The NBA may allow players to wear social justice messages on jerseys

Oklahoma City Thunder guard Chris Paul, president of the National Basketball Players Association, told ESPN’s The Undefeated that the union and the league are collaborating to allow players to wear specialized jerseys with a personalized message of social justice, social cause or charity in the return instead of last names during the next restart of the season.

The NBA custom jerseys with a statement is one of a long list of social justice messages that players plan to do when the league restarts in Orlando, Florida on July 30 for the remainder of the season. The NBA and NBPA announced an agreement last Wednesday to continue the discussion toward fighting systemic racism and making it one of the main goals of the restart. These custom shirts could say things like “Black Lives Matter” or “I Can’t Breathe,” shed light on a social or charitable cause, or even bear the name of George Floyd or Breonna Taylor, both African-Americans who were killed by police in the last months.

“We are just trying to continue to shed light on the different social justice issues that the boys in our league continue to talk about day after day,” Paul told The Undefeated. “People say social justice will be out of everyone’s mind in Orlando. With these shirts, it doesn’t go away.”

NBA players heavily involved in protests across the country, vocal on social media, and involved in the aftermath of Floyd’s death in Minneapolis on May 25 and Taylor’s death in Louisville, Kentucky, on March 13 at the hands from the police. For those players who prefer to publicize cause or charity on their jerseys that are unrelated to social injustice, police brutality, or other racial issues, Paul said they will be accepted, too. Paul, whose Thunder will play in the NBA reboot, said he hasn’t decided what he would want on the back of his shirt.

Paul said he has spoken to numerous players, including those who are not black, who support the idea for the shirt. Paul said players will not be forced and pressured to wear shirts with a message of social justice. Suggestions will also be offered to players looking for a cause to fall behind with their shirts. NBA commissioner Adam Silver told a news conference on Friday that the league “has work to do” to advance the hiring of African-Americans in notable roles and the need for diversity was discussed at a recent Board meeting. of Governors. The NBA was 74.9 percent black during the 2018-19 season, according to the 2019 NBA Full Race and Gender Report published by the Institute for Diversity and Ethics in Sport (TIDES) at the University of Central Florida last Wednesday.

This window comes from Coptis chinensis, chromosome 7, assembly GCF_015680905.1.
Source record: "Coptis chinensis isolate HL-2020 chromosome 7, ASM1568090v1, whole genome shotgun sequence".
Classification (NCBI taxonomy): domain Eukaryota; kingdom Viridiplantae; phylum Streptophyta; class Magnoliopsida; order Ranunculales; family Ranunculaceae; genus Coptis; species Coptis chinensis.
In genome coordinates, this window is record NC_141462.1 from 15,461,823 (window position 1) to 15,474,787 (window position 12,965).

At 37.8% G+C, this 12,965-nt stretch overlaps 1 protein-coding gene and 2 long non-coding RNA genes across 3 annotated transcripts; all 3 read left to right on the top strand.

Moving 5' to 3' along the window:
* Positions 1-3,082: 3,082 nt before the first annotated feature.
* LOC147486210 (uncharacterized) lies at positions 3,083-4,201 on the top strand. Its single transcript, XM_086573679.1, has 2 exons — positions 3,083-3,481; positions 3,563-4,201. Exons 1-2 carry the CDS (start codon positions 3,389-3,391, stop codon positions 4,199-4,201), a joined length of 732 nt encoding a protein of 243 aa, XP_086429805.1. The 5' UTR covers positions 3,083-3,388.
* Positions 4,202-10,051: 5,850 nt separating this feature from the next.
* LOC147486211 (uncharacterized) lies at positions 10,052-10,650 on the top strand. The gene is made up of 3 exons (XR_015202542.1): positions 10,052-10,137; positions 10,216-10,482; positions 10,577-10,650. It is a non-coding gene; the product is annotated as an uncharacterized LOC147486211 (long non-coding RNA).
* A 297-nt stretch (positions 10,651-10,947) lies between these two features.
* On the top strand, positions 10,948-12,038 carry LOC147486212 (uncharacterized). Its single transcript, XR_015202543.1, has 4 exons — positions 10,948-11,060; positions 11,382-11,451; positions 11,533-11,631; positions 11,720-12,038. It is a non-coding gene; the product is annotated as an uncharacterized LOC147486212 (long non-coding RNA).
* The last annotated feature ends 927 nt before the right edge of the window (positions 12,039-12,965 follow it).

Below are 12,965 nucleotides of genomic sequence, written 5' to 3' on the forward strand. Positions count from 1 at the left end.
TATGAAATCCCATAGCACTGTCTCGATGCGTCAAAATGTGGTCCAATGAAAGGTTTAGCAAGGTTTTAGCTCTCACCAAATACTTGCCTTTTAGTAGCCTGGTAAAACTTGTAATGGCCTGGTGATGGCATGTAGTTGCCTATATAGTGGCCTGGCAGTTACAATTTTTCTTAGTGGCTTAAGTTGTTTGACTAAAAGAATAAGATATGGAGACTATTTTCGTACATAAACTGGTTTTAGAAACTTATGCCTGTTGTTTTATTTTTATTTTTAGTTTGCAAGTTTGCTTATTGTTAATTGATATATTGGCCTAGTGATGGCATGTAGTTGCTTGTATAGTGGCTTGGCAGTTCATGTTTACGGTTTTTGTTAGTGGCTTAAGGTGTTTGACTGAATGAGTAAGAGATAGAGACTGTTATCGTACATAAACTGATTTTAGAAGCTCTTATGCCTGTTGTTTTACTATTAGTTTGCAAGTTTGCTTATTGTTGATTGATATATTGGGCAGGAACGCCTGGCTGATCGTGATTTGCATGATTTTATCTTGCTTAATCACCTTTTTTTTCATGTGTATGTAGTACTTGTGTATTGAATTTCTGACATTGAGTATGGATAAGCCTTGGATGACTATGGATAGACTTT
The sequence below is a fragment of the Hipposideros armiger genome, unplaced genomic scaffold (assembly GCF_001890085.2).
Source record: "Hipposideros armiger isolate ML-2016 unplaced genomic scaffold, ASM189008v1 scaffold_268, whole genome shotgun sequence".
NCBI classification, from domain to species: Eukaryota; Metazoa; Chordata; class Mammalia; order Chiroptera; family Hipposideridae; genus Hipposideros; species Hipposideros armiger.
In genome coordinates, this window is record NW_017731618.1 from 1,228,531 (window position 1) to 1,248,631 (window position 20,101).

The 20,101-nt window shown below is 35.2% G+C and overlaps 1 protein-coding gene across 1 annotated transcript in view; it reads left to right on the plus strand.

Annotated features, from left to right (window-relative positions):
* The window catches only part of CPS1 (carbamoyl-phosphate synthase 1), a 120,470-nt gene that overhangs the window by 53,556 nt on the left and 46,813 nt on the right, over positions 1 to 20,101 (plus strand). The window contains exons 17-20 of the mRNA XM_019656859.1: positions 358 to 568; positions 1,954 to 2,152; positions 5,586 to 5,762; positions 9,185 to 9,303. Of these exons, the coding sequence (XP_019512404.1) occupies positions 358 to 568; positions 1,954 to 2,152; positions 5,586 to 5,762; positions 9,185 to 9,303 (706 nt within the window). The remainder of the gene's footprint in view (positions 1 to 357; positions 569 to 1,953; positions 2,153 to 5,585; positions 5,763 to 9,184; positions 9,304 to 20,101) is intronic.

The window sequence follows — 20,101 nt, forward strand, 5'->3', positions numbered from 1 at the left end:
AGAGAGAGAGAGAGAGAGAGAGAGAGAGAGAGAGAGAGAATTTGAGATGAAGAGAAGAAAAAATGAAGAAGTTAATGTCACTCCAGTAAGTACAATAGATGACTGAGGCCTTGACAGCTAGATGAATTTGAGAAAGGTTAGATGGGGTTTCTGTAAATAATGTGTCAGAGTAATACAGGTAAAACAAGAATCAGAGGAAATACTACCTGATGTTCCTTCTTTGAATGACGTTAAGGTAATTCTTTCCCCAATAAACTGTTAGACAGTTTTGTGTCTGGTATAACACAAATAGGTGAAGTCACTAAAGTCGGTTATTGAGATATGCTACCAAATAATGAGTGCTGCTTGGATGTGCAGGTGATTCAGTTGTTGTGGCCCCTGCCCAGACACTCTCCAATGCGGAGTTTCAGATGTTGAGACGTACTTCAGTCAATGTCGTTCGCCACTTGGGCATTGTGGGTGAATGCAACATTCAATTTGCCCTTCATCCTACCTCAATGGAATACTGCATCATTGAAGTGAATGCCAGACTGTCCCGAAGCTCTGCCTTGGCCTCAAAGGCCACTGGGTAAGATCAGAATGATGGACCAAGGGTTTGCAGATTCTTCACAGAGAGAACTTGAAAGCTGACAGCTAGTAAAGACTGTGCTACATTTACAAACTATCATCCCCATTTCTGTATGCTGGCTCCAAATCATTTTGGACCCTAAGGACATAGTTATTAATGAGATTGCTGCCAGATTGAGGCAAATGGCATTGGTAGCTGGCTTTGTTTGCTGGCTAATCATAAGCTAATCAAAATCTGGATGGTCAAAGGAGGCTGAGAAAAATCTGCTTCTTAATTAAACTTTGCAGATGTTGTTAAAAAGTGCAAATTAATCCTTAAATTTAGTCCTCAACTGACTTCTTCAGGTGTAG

“The guys I spoke to were definitely excited,” said Paul, 35. “The reason I am passionate and enthusiastic is that it gives a voice to those who don’t have it. It also gives boys the opportunity to illuminate something they are passionate about. Otherwise, they may not have been given the opportunity to express yourself. “

Paul has protested peacefully at a Black Lives Matter event in Los Angeles and has spoken on social media about racial injustice and police brutality. The 15-year NBA veteran is hopeful that the jerseys will spark more conversation about each player’s social message or the cause featured on the back of his jersey in media interviews. Paul also says that the NBPA plans to respectfully reach out to the families of people like Floyd, Taylor, Ahmaud Arbery, Trayvon Martin and others who have died to obtain their permission and blessing to use their names on the back of NBA jerseys.

“I was thinking about how progressive our league is and how passionate our league players are about different issues,” said Paul. “Our boys have been marching on the front line and using their platforms. If the boys choose to come to Orlando to make sacrifices and play this game, why not be able to play and say their name at the same time?

“At the marches they say, ‘Say your name … George Floyd. Say your name … Breonna Taylor.’ Obviously, we have to communicate with families to see if that’s okay.”